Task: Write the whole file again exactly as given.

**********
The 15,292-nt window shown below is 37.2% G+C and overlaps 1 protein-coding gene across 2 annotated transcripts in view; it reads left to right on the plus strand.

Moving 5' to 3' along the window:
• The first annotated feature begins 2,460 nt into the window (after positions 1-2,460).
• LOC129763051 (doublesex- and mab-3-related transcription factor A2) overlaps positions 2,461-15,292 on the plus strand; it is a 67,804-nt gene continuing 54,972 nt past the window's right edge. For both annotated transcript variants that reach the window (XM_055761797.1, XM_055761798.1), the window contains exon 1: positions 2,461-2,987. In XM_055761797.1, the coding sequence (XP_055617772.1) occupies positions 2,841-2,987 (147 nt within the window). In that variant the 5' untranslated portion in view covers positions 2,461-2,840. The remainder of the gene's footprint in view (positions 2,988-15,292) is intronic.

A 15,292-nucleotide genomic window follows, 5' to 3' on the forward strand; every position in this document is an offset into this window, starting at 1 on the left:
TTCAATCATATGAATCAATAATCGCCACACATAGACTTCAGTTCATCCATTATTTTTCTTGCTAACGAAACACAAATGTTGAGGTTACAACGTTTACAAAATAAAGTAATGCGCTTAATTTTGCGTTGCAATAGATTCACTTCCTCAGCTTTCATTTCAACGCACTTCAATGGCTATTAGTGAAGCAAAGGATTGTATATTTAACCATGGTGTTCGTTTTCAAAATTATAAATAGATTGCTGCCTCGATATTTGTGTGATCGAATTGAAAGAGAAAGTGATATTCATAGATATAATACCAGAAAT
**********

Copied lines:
The 15,292-nt window shown below is 37.2% G+C and overlaps 1 protein-coding gene across 2 annotated transcripts in view; it reads left to right on the plus strand.

Moving 5' to 3' along the window:
• The first annotated feature begins 2,460 nt into the window (after positions 1-2,460).
• LOC129763051 (doublesex- and mab-3-related transcription factor A2) overlaps positions 2,461-15,292 on the plus strand; it is a 67,804-nt gene continuing 54,972 nt past the window's right edge. For both annotated transcript variants that reach the window (XM_055761797.1, XM_055761798.1), the window contains exon 1: positions 2,461-2,987. In XM_055761797.1, the coding sequence (XP_055617772.1) occupies positions 2,841-2,987 (147 nt within the window). In that variant the 5' untranslated portion in view covers positions 2,461-2,840. The remainder of the gene's footprint in view (positions 2,988-15,292) is intronic.

A 15,292-nucleotide genomic window follows, 5' to 3' on the forward strand; every position in this document is an offset into this window, starting at 1 on the left:
TTCAATCATATGAATCAATAATCGCCACACATAGACTTCAGTTCATCCATTATTTTTCTTGCTAACGAAACACAAATGTTGAGGTTACAACGTTTACAAAATAAAGTAATGCGCTTAATTTTGCGTTGCAATAGATTCACTTCCTCAGCTTTCATTTCAACGCACTTCAATGGCTATTAGTGAAGCAAAGGATTGTATATTTAACCATGGTGTTCGTTTTCAAAATTATAAATAGATTGCTGCCTCGATATTTGTGTGATCGAATTGAAAGAGAAAGTGATATTCATAGATATAATACCAGAAAT